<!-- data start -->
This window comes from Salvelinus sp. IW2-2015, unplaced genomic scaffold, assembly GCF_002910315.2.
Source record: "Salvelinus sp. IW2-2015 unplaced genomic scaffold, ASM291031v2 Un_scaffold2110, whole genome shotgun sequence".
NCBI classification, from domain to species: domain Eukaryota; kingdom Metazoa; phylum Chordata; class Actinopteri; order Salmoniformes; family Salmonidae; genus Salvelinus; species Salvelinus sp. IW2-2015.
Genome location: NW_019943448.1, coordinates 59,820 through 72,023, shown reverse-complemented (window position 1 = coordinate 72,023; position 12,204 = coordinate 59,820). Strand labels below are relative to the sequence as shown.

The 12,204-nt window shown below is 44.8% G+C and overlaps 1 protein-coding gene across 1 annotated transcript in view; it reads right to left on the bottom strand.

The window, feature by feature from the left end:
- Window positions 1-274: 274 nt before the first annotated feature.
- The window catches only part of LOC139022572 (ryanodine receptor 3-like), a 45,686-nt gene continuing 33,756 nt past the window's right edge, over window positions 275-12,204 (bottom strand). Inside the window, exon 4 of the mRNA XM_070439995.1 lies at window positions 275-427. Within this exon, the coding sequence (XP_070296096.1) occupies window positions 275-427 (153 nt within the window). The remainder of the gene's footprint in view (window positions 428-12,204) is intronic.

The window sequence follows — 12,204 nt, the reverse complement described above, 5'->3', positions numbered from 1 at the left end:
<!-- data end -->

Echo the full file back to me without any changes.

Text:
This window comes from Salvelinus sp. IW2-2015, unplaced genomic scaffold, assembly GCF_002910315.2.
Source record: "Salvelinus sp. IW2-2015 unplaced genomic scaffold, ASM291031v2 Un_scaffold2110, whole genome shotgun sequence".
NCBI classification, from domain to species: domain Eukaryota; kingdom Metazoa; phylum Chordata; class Actinopteri; order Salmoniformes; family Salmonidae; genus Salvelinus; species Salvelinus sp. IW2-2015.
Genome location: NW_019943448.1, coordinates 59,820 through 72,023, shown reverse-complemented (window position 1 = coordinate 72,023; position 12,204 = coordinate 59,820). Strand labels below are relative to the sequence as shown.

The 12,204-nt window shown below is 44.8% G+C and overlaps 1 protein-coding gene across 1 annotated transcript in view; it reads right to left on the bottom strand.

The window, feature by feature from the left end:
- Window positions 1-274: 274 nt before the first annotated feature.
- The window catches only part of LOC139022572 (ryanodine receptor 3-like), a 45,686-nt gene continuing 33,756 nt past the window's right edge, over window positions 275-12,204 (bottom strand). Inside the window, exon 4 of the mRNA XM_070439995.1 lies at window positions 275-427. Within this exon, the coding sequence (XP_070296096.1) occupies window positions 275-427 (153 nt within the window). The remainder of the gene's footprint in view (window positions 428-12,204) is intronic.

The window sequence follows — 12,204 nt, the reverse complement described above, 5'->3', positions numbered from 1 at the left end: